Nineteen percent of Greensboro’s population — more than 57,000 citizens — live in poverty, according to the 2018 Census. A newly released album created by local artists seeks to change that.

“I’ve lived in New York and LA so I’ve seen poverty at a very mass level,” says Andreao “Fanatic” Heard, a Grammy-award winning producer of the album and a Greensboro native. “In LA, you see a lot of artists that move there to pursue their dreams and they end up on the streets. It’s so warm that they’re on your doorstep. Seeing it in those cities and seeing it here, it’s like this isn’t something that we can’t fix.”

The album, titled Artists United to End Poverty, dropped on iTunes and Amazon on Sept. 6 and features more than 50 local artists including singers Vanessa Ferguson from “The Voice”, Laurelyn Dossett, Josh King and Crystal Bright as well as poets and spiritual leaders like Josephus Thompson III and Bishop Bryan J. Pierce, Sr. of Mount Zion Baptist Church. Even Mayor Nancy Vaughan can be heard in the recordings. 

The title track, “Die 4 Love,” features all of the artists on the album in a collaborative, four-and-a-half minute song not unlike the 1985 charity single, “We Are the World,” written by Michael Jackson and Lionel Richie for the album of the same title.

Even Mayor Nancy Vaughan is represented on the album. (courtesy photo)

Heard took that same idea and decided to apply it to his hometown.

“They used music to help them through turbulent times,” Heard says about the musicians who worked on the album. “It was such an iconic moment in history…You would think that as turbulent as the times are here now, people could use music to address these things. You have to be very responsible when making music because it’s so powerful. Music is something that we can definitely use to heal.”

Mayor Vaughan believes the diversity of artists shows just how much talent the city has to offer. 

“We are fortunate to have such talented local artists,” Vaughan says. “I know that there is something for everybody on this album.”

The project has been in a year in the making, a collaboration with the United Way of Greater Greensboro, a local nonprofit that works to end poverty. According to Heard, all of the proceeds from album sales will go directly to the organization. He hopes that if the album is successful, other artists will use the model to help their own cities to not only raise awareness about poverty but to eradicate it.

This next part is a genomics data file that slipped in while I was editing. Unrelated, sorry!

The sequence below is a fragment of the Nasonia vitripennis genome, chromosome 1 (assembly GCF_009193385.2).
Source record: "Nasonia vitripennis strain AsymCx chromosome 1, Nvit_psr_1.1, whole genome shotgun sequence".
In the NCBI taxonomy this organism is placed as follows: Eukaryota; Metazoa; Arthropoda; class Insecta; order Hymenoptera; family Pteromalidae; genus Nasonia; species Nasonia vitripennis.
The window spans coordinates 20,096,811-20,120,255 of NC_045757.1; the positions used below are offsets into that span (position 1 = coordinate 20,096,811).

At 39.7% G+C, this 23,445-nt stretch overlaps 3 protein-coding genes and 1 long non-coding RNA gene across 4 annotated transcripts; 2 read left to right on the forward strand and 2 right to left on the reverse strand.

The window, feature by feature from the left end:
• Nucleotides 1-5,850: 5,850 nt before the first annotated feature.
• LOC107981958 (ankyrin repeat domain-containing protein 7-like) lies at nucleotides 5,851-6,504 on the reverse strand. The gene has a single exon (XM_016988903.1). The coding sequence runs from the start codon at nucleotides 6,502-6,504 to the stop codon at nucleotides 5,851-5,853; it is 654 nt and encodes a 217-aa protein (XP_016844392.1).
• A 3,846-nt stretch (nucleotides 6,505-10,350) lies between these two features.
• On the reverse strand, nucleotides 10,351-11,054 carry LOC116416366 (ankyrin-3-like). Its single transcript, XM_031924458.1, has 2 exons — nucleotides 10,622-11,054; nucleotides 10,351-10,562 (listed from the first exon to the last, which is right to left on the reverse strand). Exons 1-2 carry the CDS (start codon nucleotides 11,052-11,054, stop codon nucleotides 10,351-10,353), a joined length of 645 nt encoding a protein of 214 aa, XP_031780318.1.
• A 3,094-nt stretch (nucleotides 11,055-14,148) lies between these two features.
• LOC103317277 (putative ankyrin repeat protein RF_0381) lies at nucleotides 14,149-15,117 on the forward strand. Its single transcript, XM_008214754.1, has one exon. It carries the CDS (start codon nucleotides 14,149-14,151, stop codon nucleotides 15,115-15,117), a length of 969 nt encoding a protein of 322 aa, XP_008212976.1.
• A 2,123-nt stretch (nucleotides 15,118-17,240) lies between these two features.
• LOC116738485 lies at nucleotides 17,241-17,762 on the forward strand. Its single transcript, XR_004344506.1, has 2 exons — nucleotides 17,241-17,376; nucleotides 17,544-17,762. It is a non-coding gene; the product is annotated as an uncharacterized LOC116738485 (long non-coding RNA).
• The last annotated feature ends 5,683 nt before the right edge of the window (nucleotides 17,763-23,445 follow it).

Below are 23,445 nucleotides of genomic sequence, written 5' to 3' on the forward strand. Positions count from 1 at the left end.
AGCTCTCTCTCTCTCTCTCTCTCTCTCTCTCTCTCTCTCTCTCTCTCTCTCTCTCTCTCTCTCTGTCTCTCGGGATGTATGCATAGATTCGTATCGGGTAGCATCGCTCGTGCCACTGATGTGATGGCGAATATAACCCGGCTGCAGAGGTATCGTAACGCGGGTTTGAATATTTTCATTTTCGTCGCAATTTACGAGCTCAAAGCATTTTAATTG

“Everybody thinks poverty is just about homelessness,” Heard says. “We’ve learned so much about different aspects of poverty by doing this album. Anybody can fall victim to poverty at any moment.

“Hopefully we can do this on a global scale and we can eliminate it,” he continues. “If you can eliminate it, that’s something that will outlive us.”

In addition to raising money for United Way, Heard hopes to sell enough copies of the album in the first week to get on the Billboard charts and eventually be nominated for a Grammy Award.

Heard has worked in the music industry for the last three decades, collaborating with heavy hitters including Jackson himself, Beyoncé and Notorious BIG. 

But he says coming back to his hometown to create a benefit album has been one of the most rewarding experience of his career.

“I think if people get behind it, if we sell a certain number of records in the first week, then that can happen,” Heard says. “That’s the dream. To bring the Grammy home to Greensboro. That’s the ultimate goal. That’s better that working with Michael Jackson, Beyoncé, all that.”

In addition to the title song, the album boasts 47 other tracks, many of them recognizable singles and popular songs by local musicians. Halfway through the album, Debbie the Artist’s expressive “Soul Cry” leads into Josh King’s folksy, acoustic song, “Dreamer.” Interspersed between songs are interludes by local activists such as a Spanish poem by Joan Francisco Valdés Santos or a monologue by Ed Whitfield set to pan flute instrumentals or a steady, produced beat. Heard says having a variety of artists and activists on the album was crucial to spreading the message.

“We got politicians involved, community activists, spiritual leaders,” says Heard. “You have to have all those things to tackle this thing. By the time we finished this, everyone in the city was involved with it. It’s everybody’s album, not just our album.”

The album is available to purchase on iTunes and Amazon. Find out more on United Way’s website here.

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